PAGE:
Industries Served Selection
TAB Energy

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This is an ad which is so bad, that it may be good. The low score of 72.65 is out of the 80+ effectiveness range, but because it is so puzzling, and un-beverage-like, it may in fact work for its audience. It is included as an example in order to demonstrate the internals of the audit, and to make some specific points.

Score % of Category Achieved
Visual Impact
Consumer Appeal

Headline – This category has seven (7) points of analysis with emphasis on stopping power and selection of the target market. This headline does stop and involve the target (young women) consumers - but not with a clear message, ("what does it mean?"), and totally irrelevant to the energy positioning of the product. The point for marketers is that being controversial is fine, if it's on target. The purpose of the headline is to stop and then bring the target market into the ad. When it is fuzzy, you lose the vital opportunity to connect with the visual for re-enforcement. If it is so off target or unclear, the reader may never go further. Why take the chance?

Visual Impact – With eight (8) points of analysis, this category is critical to an ad's stopping power, product name registration, and emotionality, among others. It did outstandingly well in this segment, with the only lower point being lack of a demonstration of product benefit - (although you could say that the ultimate end benefit is the "guy.") The visual taps into the "sex sells" idiom, (may be good), but this reference has negative connotations (bad). It seems that the objective of this headline and visual is the "buzz factor." Two possible reader reactions, "ugh, they must be kidding," or "cool" - and Tab hopes, lots of water cooler conversation. And, although the visual has "attitude" and appeal, it has little to do with the product's energy for women positioning.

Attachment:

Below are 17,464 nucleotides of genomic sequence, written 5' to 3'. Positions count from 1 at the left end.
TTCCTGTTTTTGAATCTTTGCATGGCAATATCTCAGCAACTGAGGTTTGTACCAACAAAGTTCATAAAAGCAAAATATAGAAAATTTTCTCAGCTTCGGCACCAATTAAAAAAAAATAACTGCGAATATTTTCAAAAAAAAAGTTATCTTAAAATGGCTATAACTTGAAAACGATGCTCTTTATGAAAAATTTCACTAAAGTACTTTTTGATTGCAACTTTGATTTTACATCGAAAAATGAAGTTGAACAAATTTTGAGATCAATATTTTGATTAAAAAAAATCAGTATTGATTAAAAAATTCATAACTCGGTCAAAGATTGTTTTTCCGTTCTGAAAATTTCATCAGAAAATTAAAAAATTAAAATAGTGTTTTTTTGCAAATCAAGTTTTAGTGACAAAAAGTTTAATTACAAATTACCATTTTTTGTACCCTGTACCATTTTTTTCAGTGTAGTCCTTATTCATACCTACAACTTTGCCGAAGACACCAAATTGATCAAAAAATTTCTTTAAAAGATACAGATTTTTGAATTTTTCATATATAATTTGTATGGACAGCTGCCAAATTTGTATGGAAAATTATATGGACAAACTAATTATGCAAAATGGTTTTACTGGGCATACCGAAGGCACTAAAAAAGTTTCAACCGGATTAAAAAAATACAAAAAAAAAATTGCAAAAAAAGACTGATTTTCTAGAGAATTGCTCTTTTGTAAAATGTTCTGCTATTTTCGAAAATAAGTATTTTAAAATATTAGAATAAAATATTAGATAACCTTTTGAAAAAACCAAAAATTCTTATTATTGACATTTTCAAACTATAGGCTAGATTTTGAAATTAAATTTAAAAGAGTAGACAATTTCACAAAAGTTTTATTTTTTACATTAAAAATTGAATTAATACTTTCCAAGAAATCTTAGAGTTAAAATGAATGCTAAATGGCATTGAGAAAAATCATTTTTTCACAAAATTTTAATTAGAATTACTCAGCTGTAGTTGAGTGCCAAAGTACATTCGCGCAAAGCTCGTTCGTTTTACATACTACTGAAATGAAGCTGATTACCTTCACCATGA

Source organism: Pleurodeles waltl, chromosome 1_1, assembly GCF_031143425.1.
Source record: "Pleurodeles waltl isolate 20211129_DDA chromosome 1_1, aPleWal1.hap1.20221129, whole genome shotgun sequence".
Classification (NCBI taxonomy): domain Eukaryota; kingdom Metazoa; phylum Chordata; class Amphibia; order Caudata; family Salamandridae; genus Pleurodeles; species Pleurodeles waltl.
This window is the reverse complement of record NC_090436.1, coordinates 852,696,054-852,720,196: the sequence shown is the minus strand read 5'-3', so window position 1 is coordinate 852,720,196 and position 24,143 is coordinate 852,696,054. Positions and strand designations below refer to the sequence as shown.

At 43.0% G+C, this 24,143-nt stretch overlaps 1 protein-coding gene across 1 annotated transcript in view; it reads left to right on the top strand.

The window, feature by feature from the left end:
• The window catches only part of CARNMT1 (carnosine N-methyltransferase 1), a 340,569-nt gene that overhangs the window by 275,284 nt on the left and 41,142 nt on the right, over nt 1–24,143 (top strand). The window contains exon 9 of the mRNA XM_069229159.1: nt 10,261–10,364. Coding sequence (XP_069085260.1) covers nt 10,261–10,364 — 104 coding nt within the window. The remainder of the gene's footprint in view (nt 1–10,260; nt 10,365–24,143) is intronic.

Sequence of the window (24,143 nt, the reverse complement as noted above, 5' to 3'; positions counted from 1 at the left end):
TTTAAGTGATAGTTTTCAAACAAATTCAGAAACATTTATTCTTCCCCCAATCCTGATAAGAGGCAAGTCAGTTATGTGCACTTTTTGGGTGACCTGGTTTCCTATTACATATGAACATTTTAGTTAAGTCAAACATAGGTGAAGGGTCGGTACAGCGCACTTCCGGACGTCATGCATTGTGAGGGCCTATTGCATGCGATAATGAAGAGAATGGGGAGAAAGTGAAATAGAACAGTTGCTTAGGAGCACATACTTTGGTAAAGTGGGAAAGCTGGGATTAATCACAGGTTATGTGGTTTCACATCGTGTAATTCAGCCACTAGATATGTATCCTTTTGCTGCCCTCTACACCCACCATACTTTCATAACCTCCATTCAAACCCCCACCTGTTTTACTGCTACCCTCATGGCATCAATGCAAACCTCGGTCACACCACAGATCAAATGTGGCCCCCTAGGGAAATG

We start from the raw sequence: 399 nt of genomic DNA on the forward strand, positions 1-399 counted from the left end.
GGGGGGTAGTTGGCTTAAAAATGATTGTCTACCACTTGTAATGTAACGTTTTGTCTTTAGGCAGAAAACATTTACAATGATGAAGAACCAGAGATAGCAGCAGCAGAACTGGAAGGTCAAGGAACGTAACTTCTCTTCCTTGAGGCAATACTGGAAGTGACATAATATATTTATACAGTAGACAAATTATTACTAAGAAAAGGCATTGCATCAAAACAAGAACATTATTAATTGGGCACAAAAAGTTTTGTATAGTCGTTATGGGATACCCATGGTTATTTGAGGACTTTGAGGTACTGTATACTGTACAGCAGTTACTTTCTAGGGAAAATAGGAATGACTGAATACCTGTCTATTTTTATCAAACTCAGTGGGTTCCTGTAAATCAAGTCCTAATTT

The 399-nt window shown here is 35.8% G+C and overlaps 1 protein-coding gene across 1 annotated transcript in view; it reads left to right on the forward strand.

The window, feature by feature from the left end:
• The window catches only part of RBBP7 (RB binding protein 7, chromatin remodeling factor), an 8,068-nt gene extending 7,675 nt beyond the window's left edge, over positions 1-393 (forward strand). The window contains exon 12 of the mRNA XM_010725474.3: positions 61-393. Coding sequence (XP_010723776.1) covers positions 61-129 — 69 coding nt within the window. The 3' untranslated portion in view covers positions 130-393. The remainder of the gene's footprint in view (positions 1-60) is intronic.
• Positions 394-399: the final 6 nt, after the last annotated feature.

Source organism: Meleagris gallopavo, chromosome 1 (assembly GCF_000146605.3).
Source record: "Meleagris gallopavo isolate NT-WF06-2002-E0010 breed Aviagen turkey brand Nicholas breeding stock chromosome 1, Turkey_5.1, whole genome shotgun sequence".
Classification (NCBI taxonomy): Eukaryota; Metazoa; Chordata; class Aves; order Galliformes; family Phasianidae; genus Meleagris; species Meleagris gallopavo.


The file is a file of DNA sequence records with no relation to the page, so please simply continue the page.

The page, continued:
Copy – The ad did poorly in this category of ten (10) points of analysis - there simply isn't enough of it to rank the areas of news value, benefits, permission to believe or buy, among others. A little "tell me why" would help the persuasion factor

Consumer Appeal – This summary category of six (6) points of analysis deals with how it all hangs together - how well it shows an understanding of the consumer's need, and how/if it sets up the dissonance factor with her existing product. When you have a polarizing ad, ("when she was good, she was very, very good, when she was bad, she was horrid"), you tend to average in the middle - as in this case. In all, a contrived-to-be-controversial ad which focuses on its puzzlement, and not on the immediate product benefit.

Grayson Associates’ proprietary system to analyze the effectiveness
of print advertising.

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